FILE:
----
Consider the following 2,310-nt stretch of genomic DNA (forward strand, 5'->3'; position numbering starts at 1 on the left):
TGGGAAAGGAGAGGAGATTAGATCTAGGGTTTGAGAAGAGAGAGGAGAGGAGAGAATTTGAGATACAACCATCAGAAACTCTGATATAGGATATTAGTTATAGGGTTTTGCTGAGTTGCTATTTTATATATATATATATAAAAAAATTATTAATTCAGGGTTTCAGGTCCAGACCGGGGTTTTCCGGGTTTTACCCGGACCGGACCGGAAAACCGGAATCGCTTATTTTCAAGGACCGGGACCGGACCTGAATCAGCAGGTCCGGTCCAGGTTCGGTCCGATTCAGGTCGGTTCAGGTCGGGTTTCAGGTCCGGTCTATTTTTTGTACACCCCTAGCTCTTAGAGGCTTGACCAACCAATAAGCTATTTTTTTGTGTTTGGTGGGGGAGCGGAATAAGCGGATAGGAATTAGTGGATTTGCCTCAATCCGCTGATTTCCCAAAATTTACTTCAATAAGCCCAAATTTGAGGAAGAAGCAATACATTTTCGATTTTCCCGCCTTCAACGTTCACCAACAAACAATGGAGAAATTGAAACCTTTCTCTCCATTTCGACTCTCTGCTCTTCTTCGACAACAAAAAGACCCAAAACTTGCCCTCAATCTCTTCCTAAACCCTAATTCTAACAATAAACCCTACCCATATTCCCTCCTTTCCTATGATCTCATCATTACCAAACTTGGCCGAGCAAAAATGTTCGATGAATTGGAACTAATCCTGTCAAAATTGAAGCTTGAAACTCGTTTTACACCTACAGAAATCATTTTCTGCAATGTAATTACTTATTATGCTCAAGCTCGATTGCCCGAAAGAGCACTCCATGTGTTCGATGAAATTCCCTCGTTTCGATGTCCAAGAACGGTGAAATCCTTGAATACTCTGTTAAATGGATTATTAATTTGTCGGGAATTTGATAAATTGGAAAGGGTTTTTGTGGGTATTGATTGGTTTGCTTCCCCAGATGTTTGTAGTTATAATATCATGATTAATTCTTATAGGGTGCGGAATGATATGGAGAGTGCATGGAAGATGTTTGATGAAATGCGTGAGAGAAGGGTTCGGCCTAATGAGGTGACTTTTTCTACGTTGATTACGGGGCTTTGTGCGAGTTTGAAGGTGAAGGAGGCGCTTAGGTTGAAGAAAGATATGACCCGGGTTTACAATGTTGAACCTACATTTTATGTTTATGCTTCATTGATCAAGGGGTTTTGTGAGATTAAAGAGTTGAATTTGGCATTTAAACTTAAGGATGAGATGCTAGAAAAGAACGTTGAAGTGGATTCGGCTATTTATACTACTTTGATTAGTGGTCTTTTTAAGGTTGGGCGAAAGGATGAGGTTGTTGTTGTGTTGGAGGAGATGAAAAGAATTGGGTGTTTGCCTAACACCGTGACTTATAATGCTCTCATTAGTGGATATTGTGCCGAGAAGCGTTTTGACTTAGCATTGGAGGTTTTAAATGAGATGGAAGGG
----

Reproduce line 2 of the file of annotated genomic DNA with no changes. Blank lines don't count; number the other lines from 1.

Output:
TGGGAAAGGAGAGGAGATTAGATCTAGGGTTTGAGAAGAGAGAGGAGAGGAGAGAATTTGAGATACAACCATCAGAAACTCTGATATAGGATATTAGTTATAGGGTTTTGCTGAGTTGCTATTTTATATATATATATATAAAAAAATTATTAATTCAGGGTTTCAGGTCCAGACCGGGGTTTTCCGGGTTTTACCCGGACCGGACCGGAAAACCGGAATCGCTTATTTTCAAGGACCGGGACCGGACCTGAATCAGCAGGTCCGGTCCAGGTTCGGTCCGATTCAGGTCGGTTCAGGTCGGGTTTCAGGTCCGGTCTATTTTTTGTACACCCCTAGCTCTTAGAGGCTTGACCAACCAATAAGCTATTTTTTTGTGTTTGGTGGGGGAGCGGAATAAGCGGATAGGAATTAGTGGATTTGCCTCAATCCGCTGATTTCCCAAAATTTACTTCAATAAGCCCAAATTTGAGGAAGAAGCAATACATTTTCGATTTTCCCGCCTTCAACGTTCACCAACAAACAATGGAGAAATTGAAACCTTTCTCTCCATTTCGACTCTCTGCTCTTCTTCGACAACAAAAAGACCCAAAACTTGCCCTCAATCTCTTCCTAAACCCTAATTCTAACAATAAACCCTACCCATATTCCCTCCTTTCCTATGATCTCATCATTACCAAACTTGGCCGAGCAAAAATGTTCGATGAATTGGAACTAATCCTGTCAAAATTGAAGCTTGAAACTCGTTTTACACCTACAGAAATCATTTTCTGCAATGTAATTACTTATTATGCTCAAGCTCGATTGCCCGAAAGAGCACTCCATGTGTTCGATGAAATTCCCTCGTTTCGATGTCCAAGAACGGTGAAATCCTTGAATACTCTGTTAAATGGATTATTAATTTGTCGGGAATTTGATAAATTGGAAAGGGTTTTTGTGGGTATTGATTGGTTTGCTTCCCCAGATGTTTGTAGTTATAATATCATGATTAATTCTTATAGGGTGCGGAATGATATGGAGAGTGCATGGAAGATGTTTGATGAAATGCGTGAGAGAAGGGTTCGGCCTAATGAGGTGACTTTTTCTACGTTGATTACGGGGCTTTGTGCGAGTTTGAAGGTGAAGGAGGCGCTTAGGTTGAAGAAAGATATGACCCGGGTTTACAATGTTGAACCTACATTTTATGTTTATGCTTCATTGATCAAGGGGTTTTGTGAGATTAAAGAGTTGAATTTGGCATTTAAACTTAAGGATGAGATGCTAGAAAAGAACGTTGAAGTGGATTCGGCTATTTATACTACTTTGATTAGTGGTCTTTTTAAGGTTGGGCGAAAGGATGAGGTTGTTGTTGTGTTGGAGGAGATGAAAAGAATTGGGTGTTTGCCTAACACCGTGACTTATAATGCTCTCATTAGTGGATATTGTGCCGAGAAGCGTTTTGACTTAGCATTGGAGGTTTTAAATGAGATGGAAGGG